A couple of weeks back I attended the Western Reginal Meeting for the National Reverse Mortgage Lenders Association (NRMLA) in California.
One of the topics at this meeting was an update of the Collateral Risk Assessment program that FHA instituted last October. In case you don’t recall me discussing this, you can read it here on my blog, but in case you’re short on time, here is a brief overview.
Last September, HUD issued Mortgagee Letter (ML 2018-06), stating the following:
“For all HECM’s, FHA will perform a collateral risk assessment of the appraisal submitted for use in the HECM origination. Based on the outcome of the assessment, FHA may require a second appraisal be obtained prior to approving the HECM.” The Letter continues, “Where a second appraisal is required by FHA and provides a lower value, the mortgagee must use the lower value of the two appraisals in originating the HECM.”
What this means is that all Home Equity Conversion Mortgages (HECM) will have the appraisal reviewed by FHA. They have a computer system called an Automated Valuation Model (AVM), that reviews the appraisal. This is similar to what Zillow and other on-line valuation web-sites use. If the actual appraisal falls outside of certain data points (we don’t know what these are), FHA will require a second appraisal.
NRMLA has been collecting data on the number, styles of homes and areas that have required a second appraisal and presented this information at the conference.
Second Appraisal Values Compared to Frist Appraisal
Over the last five months (October 2017 – February 2018), they reviewed 5,700 loans. Of these loans, 1460 (25.6%), required a 2nd appraisal. Of all the second appraisals, 39% came in at a higher value than the first appraisal, 56% came in lower, and 5% came in at the same value.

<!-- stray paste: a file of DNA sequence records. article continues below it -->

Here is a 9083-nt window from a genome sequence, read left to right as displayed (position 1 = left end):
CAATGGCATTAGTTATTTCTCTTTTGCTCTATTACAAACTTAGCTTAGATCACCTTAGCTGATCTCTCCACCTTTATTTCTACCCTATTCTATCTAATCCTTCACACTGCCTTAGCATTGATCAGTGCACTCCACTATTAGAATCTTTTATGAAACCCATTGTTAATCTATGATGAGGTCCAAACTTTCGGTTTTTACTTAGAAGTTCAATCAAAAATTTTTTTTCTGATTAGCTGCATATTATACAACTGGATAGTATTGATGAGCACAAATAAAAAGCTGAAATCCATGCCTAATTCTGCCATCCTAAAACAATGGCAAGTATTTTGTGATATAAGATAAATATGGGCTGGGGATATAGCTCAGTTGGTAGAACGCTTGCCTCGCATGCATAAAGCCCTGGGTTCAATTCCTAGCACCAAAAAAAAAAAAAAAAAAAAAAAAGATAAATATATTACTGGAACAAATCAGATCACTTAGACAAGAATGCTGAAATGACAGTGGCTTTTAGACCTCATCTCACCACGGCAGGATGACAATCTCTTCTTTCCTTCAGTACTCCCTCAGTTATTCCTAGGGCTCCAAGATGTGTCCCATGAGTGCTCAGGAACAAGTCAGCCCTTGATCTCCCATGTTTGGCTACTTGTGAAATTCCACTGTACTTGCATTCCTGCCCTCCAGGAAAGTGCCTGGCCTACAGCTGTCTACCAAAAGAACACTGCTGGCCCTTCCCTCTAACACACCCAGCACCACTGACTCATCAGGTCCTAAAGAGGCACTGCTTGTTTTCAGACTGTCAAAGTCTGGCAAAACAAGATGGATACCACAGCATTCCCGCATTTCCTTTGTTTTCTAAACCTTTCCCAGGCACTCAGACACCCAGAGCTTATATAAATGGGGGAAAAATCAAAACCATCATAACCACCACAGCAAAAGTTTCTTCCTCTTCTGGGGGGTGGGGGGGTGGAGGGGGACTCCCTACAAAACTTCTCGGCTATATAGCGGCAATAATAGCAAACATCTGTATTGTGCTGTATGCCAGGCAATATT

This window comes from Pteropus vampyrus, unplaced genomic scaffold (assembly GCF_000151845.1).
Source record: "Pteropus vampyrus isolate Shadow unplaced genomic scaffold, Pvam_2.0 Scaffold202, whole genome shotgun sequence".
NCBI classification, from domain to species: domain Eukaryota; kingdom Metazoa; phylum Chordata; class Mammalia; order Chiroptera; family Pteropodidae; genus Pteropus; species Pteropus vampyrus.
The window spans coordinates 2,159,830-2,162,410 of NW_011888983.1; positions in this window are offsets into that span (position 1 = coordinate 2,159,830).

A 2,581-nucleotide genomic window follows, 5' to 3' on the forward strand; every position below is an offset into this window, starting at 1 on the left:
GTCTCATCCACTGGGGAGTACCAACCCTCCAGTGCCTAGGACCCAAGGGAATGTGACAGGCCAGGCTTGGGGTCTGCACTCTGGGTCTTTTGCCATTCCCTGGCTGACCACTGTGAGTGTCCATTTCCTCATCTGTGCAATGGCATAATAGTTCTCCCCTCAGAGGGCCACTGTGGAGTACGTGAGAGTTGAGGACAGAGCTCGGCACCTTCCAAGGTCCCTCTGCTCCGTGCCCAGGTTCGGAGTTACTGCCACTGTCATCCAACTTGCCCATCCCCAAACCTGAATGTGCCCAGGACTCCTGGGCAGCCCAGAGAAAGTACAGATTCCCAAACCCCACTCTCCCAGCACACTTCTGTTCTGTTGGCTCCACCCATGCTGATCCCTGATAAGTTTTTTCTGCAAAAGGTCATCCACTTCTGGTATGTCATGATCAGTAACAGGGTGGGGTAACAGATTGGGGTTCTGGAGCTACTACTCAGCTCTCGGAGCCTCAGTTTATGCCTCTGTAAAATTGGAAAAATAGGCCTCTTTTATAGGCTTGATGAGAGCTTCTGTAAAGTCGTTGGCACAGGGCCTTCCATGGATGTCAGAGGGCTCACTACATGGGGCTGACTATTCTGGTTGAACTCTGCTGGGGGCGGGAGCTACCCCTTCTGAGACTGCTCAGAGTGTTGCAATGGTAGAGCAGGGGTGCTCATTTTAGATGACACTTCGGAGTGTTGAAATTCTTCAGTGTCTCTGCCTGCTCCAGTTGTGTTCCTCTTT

22% of the 2nd appraisals came in lower than the first by more than 10%. This is disturbing because 10% is a big variance from one appraisal to the next. Of the appraisals that came back higher than the first, 10% were more than 10% higher. In my mind, these differences in values show just how subjective appraisals can be. Appraisals are simply educated opinions of value. Is the lower value actually better? FHA seems to think so. On average, the second appraisals were 2.6% lower than the first appraisal.
- 92% of the 5,700 files reviewed were single family residences.
- 1.4% were 2-4 unit property types and of that number, 83% required a second appraisal.
- 2.3% were mobile homes with 58% of these requiring a second appraisal.
- Almost 2/3 of the files reviewed were in suburban locations.
- 14% were rural locations, and of these, 45% required a second appraisal.
- NOTE – 11.7% of the loan did not identify property type.
Loan Purpose/Product Type
- 86% of the files were traditional HECM reverse mortgages with 25% of these requiring a second appraisal.
- About 2.5% of the loans were used to purchase a home (called the HECM for Purchase), 36% of these files required a second appraisal.
Kentucky (55%), Kansas, (55%) and Louisiana (44%) were the states with the highest percentage of second appraisals required. The reason is probably because they have a more rural population and my guess is that they probably have more manufactured housing in these states as well.
Unfortunately, the speakers did not provide a list of all the states and I did not have a chance to talk with them after the session, so I didn’t get a good picture of where Colorado stands on the percentage of second appraisals required. I do keep my own numbers, which are limited, but currently, through March, 21% of the loans I’ve originated have required a second appraisal with exactly half coming in lower and half higher. The largest variance I’ve seen for my loans has been $10,000.
The way I approach the whole issue of the second appraisal with my customers is to let them know up front, either before the application or at the application, they have about a one-in-four chance of being required to have a second appraisal on their home. If one is required, it can add about a week to the processing time and they will not be charged for the appraisal. Overall, this is not usually a big deal. It can be a big deal though for someone who needs as much money as possible to pay off an existing mortgage. If the first appraisal comes in at the needed value but the second appraisal comes in much lower, it could mean the difference of getting the reverse mortgage or not. Luckily, that hasn’t happened to any of my customers. I’ll keep you updated to any changes to this policy as FHA is supposed to review it after it’s been in place for nine months.